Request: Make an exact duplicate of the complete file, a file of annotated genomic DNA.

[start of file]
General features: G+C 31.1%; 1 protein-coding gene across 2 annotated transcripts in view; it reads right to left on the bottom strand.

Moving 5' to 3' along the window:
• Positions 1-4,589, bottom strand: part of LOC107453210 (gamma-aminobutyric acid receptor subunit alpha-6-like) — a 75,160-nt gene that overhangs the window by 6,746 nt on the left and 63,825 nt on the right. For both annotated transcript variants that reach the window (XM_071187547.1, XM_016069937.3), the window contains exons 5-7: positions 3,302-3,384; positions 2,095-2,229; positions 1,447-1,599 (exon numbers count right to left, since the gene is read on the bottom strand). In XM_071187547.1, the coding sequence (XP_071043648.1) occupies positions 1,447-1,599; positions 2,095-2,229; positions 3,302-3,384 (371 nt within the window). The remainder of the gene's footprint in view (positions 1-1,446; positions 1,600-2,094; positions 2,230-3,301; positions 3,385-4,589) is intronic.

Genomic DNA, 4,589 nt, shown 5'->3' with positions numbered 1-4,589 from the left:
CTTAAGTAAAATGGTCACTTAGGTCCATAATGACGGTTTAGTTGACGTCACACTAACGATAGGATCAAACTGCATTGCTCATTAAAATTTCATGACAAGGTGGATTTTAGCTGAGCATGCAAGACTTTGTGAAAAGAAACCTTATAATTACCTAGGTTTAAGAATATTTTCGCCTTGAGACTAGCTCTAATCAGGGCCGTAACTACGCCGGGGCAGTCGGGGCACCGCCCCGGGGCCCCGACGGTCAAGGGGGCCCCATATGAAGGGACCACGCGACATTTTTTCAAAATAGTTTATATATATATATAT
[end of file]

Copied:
General features: G+C 31.1%; 1 protein-coding gene across 2 annotated transcripts in view; it reads right to left on the bottom strand.

Moving 5' to 3' along the window:
• Positions 1-4,589, bottom strand: part of LOC107453210 (gamma-aminobutyric acid receptor subunit alpha-6-like) — a 75,160-nt gene that overhangs the window by 6,746 nt on the left and 63,825 nt on the right. For both annotated transcript variants that reach the window (XM_071187547.1, XM_016069937.3), the window contains exons 5-7: positions 3,302-3,384; positions 2,095-2,229; positions 1,447-1,599 (exon numbers count right to left, since the gene is read on the bottom strand). In XM_071187547.1, the coding sequence (XP_071043648.1) occupies positions 1,447-1,599; positions 2,095-2,229; positions 3,302-3,384 (371 nt within the window). The remainder of the gene's footprint in view (positions 1-1,446; positions 1,600-2,094; positions 2,230-3,301; positions 3,385-4,589) is intronic.

Genomic DNA, 4,589 nt, shown 5'->3' with positions numbered 1-4,589 from the left:
CTTAAGTAAAATGGTCACTTAGGTCCATAATGACGGTTTAGTTGACGTCACACTAACGATAGGATCAAACTGCATTGCTCATTAAAATTTCATGACAAGGTGGATTTTAGCTGAGCATGCAAGACTTTGTGAAAAGAAACCTTATAATTACCTAGGTTTAAGAATATTTTCGCCTTGAGACTAGCTCTAATCAGGGCCGTAACTACGCCGGGGCAGTCGGGGCACCGCCCCGGGGCCCCGACGGTCAAGGGGGCCCCATATGAAGGGACCACGCGACATTTTTTCAAAATAGTTTATATATATATATAT